In 1914 Ho got a job as a cook in the Carlton Hotel in London. While working there he noticed how Asian workers at the hotel were being over-worked and under-paid, so he started a Workers' Association to help improve working conditions in England for Asians.

Ho soon found his way to the United States. He was really impressed. He liked the way the country was run. His only problem was with the way that the Americans treated the blacks.

In 1921, Ho Chi Minh began a group known as Le Paria, which means "The Outcast." Le Paria's goal was try to stop the French colonialism in Indo-China. After finding out that the French sent spies to follow him, Ho just laughed and sent them his daily schedule, to make their lives easier:

"Morning: from 8 to 12 at the workshop.
Afternoon: in newspaper offices (leftist, of course) or at the library.
Evening: at home or attending educational talks.
Sundays and holidays: visiting museums or other places of interest.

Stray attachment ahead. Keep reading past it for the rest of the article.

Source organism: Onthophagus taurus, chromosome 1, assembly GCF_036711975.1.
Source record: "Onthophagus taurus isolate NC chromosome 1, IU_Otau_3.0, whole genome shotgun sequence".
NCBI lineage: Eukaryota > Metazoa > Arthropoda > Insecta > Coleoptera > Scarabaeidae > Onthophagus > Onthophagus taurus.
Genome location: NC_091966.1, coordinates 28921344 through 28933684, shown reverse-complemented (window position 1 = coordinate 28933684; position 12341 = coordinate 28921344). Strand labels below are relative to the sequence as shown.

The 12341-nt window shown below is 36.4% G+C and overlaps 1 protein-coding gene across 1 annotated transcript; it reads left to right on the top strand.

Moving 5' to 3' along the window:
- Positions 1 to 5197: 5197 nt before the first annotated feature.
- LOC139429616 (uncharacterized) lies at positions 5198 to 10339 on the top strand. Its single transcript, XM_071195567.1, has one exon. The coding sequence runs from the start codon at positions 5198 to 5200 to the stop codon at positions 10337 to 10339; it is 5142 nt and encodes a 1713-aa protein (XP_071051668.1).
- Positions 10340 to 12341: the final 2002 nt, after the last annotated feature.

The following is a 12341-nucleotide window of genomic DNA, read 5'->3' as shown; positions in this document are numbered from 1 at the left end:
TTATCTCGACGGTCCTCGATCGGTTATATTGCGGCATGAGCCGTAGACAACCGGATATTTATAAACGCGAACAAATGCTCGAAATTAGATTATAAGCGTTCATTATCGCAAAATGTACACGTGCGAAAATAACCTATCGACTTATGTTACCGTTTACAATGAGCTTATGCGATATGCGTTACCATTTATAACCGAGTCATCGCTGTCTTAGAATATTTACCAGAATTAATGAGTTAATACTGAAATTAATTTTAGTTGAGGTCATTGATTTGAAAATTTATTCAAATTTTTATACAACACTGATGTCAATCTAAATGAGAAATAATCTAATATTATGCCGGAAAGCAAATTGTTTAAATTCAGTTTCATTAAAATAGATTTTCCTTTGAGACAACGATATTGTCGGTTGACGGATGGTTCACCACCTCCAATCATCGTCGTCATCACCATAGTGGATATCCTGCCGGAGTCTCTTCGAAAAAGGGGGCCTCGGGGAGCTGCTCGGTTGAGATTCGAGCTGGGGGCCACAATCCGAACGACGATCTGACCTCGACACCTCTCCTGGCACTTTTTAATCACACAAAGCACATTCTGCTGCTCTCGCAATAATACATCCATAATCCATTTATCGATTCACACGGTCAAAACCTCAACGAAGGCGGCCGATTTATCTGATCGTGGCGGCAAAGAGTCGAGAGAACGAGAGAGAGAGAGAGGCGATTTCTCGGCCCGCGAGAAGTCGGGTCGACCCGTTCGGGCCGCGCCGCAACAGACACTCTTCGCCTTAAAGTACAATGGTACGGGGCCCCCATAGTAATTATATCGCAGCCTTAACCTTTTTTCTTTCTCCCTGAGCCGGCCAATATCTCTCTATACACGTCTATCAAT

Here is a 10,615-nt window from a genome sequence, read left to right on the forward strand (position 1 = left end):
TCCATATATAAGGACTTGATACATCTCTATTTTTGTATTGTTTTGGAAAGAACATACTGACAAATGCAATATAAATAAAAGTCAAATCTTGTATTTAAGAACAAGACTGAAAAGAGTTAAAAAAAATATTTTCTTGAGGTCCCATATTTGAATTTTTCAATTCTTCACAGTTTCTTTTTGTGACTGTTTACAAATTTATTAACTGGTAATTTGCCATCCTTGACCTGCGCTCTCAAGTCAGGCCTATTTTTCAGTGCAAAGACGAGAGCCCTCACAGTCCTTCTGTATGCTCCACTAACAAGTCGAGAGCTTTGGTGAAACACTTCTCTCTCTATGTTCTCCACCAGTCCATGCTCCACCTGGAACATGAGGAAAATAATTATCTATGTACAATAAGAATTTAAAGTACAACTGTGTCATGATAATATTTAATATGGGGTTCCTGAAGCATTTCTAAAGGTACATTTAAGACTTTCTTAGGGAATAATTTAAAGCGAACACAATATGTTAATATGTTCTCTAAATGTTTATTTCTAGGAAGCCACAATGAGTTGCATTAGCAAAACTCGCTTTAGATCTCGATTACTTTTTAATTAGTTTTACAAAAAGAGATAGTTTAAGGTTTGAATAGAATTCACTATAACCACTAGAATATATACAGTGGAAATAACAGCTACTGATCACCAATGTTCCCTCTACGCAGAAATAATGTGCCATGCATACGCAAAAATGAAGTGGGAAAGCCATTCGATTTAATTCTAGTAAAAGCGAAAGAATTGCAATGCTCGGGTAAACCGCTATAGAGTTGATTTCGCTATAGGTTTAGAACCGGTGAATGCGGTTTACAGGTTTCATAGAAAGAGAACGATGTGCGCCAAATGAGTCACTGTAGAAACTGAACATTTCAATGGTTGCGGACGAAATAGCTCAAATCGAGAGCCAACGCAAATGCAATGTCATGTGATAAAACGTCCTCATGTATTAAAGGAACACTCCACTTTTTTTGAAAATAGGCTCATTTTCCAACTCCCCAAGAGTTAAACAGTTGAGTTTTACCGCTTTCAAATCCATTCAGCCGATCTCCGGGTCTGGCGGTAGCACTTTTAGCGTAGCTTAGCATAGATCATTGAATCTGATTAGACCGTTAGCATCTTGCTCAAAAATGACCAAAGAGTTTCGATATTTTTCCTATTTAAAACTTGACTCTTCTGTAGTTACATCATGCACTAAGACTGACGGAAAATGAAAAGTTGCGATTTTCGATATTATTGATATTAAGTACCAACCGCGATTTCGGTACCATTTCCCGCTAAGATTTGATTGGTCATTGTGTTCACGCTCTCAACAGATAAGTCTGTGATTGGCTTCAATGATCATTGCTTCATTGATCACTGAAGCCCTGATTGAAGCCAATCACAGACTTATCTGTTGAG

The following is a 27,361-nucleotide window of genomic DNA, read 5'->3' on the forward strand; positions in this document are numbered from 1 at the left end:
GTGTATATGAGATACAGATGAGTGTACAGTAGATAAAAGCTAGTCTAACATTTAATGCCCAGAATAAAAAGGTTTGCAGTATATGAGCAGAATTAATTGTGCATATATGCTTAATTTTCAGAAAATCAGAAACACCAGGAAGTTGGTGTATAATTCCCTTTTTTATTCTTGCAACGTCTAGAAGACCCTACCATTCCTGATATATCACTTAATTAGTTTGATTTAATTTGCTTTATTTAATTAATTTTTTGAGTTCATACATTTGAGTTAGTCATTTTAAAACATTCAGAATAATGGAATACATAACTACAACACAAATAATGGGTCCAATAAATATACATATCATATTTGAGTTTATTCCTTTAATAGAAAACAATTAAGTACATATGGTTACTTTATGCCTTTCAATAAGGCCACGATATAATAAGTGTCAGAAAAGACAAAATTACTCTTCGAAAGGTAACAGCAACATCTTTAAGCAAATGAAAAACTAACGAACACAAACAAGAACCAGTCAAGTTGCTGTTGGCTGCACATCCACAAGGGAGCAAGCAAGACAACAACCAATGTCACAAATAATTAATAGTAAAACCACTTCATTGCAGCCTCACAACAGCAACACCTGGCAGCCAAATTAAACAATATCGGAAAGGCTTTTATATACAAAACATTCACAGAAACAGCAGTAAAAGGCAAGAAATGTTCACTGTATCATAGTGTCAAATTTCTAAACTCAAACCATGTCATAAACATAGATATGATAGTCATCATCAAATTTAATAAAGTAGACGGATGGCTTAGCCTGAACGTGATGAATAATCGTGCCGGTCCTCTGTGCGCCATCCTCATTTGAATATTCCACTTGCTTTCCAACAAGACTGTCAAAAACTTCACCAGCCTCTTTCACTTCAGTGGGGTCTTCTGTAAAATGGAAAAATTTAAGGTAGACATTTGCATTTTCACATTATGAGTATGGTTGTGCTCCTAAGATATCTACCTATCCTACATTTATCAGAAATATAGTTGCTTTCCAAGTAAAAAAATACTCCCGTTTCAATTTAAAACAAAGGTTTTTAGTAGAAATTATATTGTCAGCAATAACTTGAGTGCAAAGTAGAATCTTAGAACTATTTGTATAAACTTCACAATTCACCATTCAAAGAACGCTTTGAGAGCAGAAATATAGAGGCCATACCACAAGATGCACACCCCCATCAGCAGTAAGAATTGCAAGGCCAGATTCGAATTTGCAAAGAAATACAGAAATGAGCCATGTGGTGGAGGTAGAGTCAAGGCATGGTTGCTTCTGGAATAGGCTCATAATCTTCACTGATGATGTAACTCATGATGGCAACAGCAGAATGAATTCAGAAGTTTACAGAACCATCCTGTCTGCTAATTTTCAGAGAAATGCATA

There you are!"

Ho Chi Minh was soon known by many people from Indo-China as their main spokesman. They were amazed by a person who was not afraid to laugh at the French, yet stood up for the people of Indo-China. Many people thought that Ho Chi Minh was no more then a legend!

Ho Chi Minh decided to take the pseudonym name Nguyen-O-Phap, which meant Nguyen who hates the French, but changed it to Nguyen Ai Quoc, which was Nguyen the Patriot, since it was a little bit less offensive.

When Sun Yat-sen, leader of China's nationalist army, died in 1925, Chiang Kai-shek of Moscow was put in charge with military strategist Mikhail Borodin. Chiang chose Ho to be Borodin's advisor and interpreter. Ho took this position, but began to secretly plan Indo-China's first communist organization, set in Canton. Most of Ho's followers were young Annamese rebels who were sick of being in the Vietnamese Nationalist party and their leader, Pham Boi Chau. The group set up Chau by hurling a bomb at the governor of Indo-China's car. Chau disappeared after this.

Ho was soon accused of taking a bribe from the French, in exchange for revealing Chau's where-abouts. Chau was said to be exucuted, but really died naturally while in jail. Pointing this out got Ho out of trouble for a while.

Once Ho's Communist party got going, he set up a training camp for guerrilla techniques. It was called the Whampoa Military Academy. At the academy, the followers were trained in suicide missions. They did strikes on the schools, plantations and mines of Vietnam, hoping to stir up French authorities.